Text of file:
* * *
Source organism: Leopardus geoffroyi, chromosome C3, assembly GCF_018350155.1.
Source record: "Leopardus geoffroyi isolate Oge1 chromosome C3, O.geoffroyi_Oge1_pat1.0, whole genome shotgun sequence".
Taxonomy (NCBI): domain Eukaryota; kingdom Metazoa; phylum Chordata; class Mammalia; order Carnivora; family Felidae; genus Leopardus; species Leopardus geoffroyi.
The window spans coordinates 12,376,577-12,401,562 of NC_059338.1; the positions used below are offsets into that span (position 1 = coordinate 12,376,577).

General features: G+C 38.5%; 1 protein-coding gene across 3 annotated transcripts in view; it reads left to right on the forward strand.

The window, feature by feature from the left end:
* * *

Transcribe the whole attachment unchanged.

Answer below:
Source organism: Leopardus geoffroyi, chromosome C3, assembly GCF_018350155.1.
Source record: "Leopardus geoffroyi isolate Oge1 chromosome C3, O.geoffroyi_Oge1_pat1.0, whole genome shotgun sequence".
Taxonomy (NCBI): domain Eukaryota; kingdom Metazoa; phylum Chordata; class Mammalia; order Carnivora; family Felidae; genus Leopardus; species Leopardus geoffroyi.
The window spans coordinates 12,376,577-12,401,562 of NC_059338.1; the positions used below are offsets into that span (position 1 = coordinate 12,376,577).

General features: G+C 38.5%; 1 protein-coding gene across 3 annotated transcripts in view; it reads left to right on the forward strand.

The window, feature by feature from the left end: